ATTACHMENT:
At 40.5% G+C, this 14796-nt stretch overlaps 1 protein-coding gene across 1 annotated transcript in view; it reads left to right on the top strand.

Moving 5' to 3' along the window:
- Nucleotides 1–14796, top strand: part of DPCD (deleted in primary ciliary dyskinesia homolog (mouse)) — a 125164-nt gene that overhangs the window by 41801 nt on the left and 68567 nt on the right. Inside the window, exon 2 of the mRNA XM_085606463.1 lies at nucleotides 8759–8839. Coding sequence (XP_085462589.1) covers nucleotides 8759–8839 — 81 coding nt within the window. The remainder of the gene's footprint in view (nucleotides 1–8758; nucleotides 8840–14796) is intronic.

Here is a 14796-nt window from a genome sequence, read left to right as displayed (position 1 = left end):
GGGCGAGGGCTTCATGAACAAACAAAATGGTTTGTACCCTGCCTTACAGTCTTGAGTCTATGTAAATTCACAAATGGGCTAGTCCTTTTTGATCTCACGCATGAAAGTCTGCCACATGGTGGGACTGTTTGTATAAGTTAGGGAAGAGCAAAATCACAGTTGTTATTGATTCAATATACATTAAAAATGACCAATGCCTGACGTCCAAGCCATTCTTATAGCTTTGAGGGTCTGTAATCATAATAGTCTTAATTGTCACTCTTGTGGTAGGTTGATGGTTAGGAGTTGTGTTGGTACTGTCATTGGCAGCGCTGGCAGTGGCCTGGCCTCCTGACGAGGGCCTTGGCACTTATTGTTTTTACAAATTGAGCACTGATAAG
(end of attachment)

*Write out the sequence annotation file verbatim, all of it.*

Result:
At 40.5% G+C, this 14796-nt stretch overlaps 1 protein-coding gene across 1 annotated transcript in view; it reads left to right on the top strand.

Moving 5' to 3' along the window:
- Nucleotides 1–14796, top strand: part of DPCD (deleted in primary ciliary dyskinesia homolog (mouse)) — a 125164-nt gene that overhangs the window by 41801 nt on the left and 68567 nt on the right. Inside the window, exon 2 of the mRNA XM_085606463.1 lies at nucleotides 8759–8839. Coding sequence (XP_085462589.1) covers nucleotides 8759–8839 — 81 coding nt within the window. The remainder of the gene's footprint in view (nucleotides 1–8758; nucleotides 8840–14796) is intronic.

Here is a 14796-nt window from a genome sequence, read left to right as displayed (position 1 = left end):
GGGCGAGGGCTTCATGAACAAACAAAATGGTTTGTACCCTGCCTTACAGTCTTGAGTCTATGTAAATTCACAAATGGGCTAGTCCTTTTTGATCTCACGCATGAAAGTCTGCCACATGGTGGGACTGTTTGTATAAGTTAGGGAAGAGCAAAATCACAGTTGTTATTGATTCAATATACATTAAAAATGACCAATGCCTGACGTCCAAGCCATTCTTATAGCTTTGAGGGTCTGTAATCATAATAGTCTTAATTGTCACTCTTGTGGTAGGTTGATGGTTAGGAGTTGTGTTGGTACTGTCATTGGCAGCGCTGGCAGTGGCCTGGCCTCCTGACGAGGGCCTTGGCACTTATTGTTTTTACAAATTGAGCACTGATAAG